“It is one of only a few conference and convention facilities in North America to boast this highly coveted certification,” Savage said. “From the materials used in construction and water-use reduction—including water-efficient landscaping—to onsite renewable energy and air quality control, meeting planners looking at Monterey County for their next event can rest assured that they will never have to forgo quality in order to protect the environment.”
The City of Monterey’s Sustainability Office has also implemented numerous green initiatives to ensure a safe, healthy and sustainable environment, Savage said, including requiring all disposable food serviceware to be recyclable or compostable, leading the initiative for the city to join Central Coast Community Energy to supply clean and renewable energy to the region and implementing a commercial food waste diversion program.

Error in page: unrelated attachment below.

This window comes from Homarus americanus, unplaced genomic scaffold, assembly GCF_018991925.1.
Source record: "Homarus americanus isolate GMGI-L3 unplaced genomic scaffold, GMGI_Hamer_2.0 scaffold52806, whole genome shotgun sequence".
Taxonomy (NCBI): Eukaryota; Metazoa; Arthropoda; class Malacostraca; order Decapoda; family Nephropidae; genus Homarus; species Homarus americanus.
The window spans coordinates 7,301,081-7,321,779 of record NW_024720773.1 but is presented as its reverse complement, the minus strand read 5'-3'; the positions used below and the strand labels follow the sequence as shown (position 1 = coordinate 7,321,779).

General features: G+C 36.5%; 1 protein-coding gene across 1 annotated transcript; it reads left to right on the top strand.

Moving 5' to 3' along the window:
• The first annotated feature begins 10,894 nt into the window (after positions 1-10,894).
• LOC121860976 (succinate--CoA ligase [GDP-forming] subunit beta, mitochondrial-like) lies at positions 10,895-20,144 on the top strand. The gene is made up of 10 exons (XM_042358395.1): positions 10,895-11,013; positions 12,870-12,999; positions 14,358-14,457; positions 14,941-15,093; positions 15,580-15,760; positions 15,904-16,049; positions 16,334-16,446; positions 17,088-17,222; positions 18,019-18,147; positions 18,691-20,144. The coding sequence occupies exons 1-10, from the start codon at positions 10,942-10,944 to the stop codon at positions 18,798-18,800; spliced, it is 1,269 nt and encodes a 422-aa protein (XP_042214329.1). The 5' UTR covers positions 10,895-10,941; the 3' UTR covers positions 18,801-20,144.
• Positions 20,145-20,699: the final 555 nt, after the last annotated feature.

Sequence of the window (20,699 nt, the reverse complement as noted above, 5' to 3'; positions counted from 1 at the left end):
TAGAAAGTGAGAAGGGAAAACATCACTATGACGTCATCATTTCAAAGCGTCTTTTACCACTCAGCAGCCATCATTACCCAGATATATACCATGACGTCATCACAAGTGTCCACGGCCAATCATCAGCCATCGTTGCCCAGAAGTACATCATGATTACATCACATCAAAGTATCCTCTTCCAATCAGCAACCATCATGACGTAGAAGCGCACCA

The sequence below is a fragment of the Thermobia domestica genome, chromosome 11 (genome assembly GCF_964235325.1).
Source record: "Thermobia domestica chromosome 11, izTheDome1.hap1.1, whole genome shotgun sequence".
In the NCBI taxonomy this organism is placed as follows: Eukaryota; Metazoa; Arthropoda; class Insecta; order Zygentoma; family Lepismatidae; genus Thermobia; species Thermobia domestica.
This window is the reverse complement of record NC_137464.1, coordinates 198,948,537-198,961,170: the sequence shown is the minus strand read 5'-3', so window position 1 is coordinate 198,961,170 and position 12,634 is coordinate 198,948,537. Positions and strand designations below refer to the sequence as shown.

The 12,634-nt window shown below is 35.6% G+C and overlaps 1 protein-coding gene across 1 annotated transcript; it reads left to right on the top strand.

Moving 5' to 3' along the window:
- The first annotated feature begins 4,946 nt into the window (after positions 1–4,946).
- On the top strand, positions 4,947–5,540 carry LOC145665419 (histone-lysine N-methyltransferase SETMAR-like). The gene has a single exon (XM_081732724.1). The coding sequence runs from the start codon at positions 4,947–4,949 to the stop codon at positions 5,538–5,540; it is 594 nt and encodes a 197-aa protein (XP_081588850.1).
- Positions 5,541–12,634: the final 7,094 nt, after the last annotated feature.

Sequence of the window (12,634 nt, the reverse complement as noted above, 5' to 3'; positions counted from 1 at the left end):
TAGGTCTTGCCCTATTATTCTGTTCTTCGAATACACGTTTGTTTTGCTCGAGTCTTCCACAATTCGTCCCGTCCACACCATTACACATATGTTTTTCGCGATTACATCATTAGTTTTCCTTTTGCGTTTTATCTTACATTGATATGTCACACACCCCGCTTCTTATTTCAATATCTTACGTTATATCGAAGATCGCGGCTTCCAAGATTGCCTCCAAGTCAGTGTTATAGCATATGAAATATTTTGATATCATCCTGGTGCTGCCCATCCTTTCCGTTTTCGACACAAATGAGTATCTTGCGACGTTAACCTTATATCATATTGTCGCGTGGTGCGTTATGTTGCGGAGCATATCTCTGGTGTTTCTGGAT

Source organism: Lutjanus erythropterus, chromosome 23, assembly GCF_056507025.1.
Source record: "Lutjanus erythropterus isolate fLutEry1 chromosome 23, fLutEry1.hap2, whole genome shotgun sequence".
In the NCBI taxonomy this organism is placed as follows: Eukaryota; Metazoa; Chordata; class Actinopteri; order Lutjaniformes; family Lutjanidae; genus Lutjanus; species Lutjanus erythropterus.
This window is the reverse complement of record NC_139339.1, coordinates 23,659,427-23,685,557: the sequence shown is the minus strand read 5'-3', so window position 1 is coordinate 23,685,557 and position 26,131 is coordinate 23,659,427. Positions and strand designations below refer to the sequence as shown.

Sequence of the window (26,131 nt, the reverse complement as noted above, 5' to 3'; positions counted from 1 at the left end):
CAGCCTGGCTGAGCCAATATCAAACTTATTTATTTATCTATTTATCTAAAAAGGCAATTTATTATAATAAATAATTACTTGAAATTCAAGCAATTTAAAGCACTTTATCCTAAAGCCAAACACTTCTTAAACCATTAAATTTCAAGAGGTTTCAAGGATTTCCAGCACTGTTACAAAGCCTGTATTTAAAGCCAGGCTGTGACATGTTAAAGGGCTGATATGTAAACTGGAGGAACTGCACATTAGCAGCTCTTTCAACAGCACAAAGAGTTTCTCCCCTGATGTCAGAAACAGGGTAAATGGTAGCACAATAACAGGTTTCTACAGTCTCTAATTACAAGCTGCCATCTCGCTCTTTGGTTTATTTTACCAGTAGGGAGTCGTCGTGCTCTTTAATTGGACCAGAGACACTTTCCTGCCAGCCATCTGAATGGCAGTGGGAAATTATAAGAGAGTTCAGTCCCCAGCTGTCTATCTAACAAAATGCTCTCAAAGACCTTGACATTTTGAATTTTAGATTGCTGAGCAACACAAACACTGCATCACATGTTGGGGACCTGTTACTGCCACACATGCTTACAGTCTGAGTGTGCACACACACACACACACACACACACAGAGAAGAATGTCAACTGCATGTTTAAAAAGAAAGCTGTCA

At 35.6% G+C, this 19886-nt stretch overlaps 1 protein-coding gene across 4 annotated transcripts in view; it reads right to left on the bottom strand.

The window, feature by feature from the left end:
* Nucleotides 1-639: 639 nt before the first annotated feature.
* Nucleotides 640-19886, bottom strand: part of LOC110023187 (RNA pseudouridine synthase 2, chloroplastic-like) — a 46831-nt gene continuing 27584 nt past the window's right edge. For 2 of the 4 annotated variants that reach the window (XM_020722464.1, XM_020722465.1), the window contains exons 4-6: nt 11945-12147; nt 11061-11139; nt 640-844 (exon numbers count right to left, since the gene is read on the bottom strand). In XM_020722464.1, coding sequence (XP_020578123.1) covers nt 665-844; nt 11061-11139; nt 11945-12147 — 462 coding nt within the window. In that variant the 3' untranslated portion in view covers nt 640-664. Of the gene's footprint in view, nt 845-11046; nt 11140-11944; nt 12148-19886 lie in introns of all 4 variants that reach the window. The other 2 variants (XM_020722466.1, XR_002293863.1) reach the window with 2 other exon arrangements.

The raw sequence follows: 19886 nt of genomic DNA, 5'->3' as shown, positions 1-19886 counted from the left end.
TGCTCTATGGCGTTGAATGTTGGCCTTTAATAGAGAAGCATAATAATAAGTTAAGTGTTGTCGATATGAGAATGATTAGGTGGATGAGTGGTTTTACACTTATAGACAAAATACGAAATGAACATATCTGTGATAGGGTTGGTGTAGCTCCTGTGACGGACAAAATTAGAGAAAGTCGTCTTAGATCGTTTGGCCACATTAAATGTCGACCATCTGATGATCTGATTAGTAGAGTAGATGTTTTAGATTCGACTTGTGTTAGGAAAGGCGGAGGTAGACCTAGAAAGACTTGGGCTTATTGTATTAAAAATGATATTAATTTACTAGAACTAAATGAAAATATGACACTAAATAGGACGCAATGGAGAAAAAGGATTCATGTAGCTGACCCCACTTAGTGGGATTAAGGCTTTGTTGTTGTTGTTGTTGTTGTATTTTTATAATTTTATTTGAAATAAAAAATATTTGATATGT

“They received four Beacon Spotlight Awards in 2017 for greenhouse gas reductions, energy savings and sustainable practices in Monterey County,” Savage added. “As a long-time leader in sustainable travel, we strive to showcase the destination’s forward-thinking attitude toward the preservation of our natural resources when promoting both leisure and business travel.”
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This article was produced in partnership with Visit California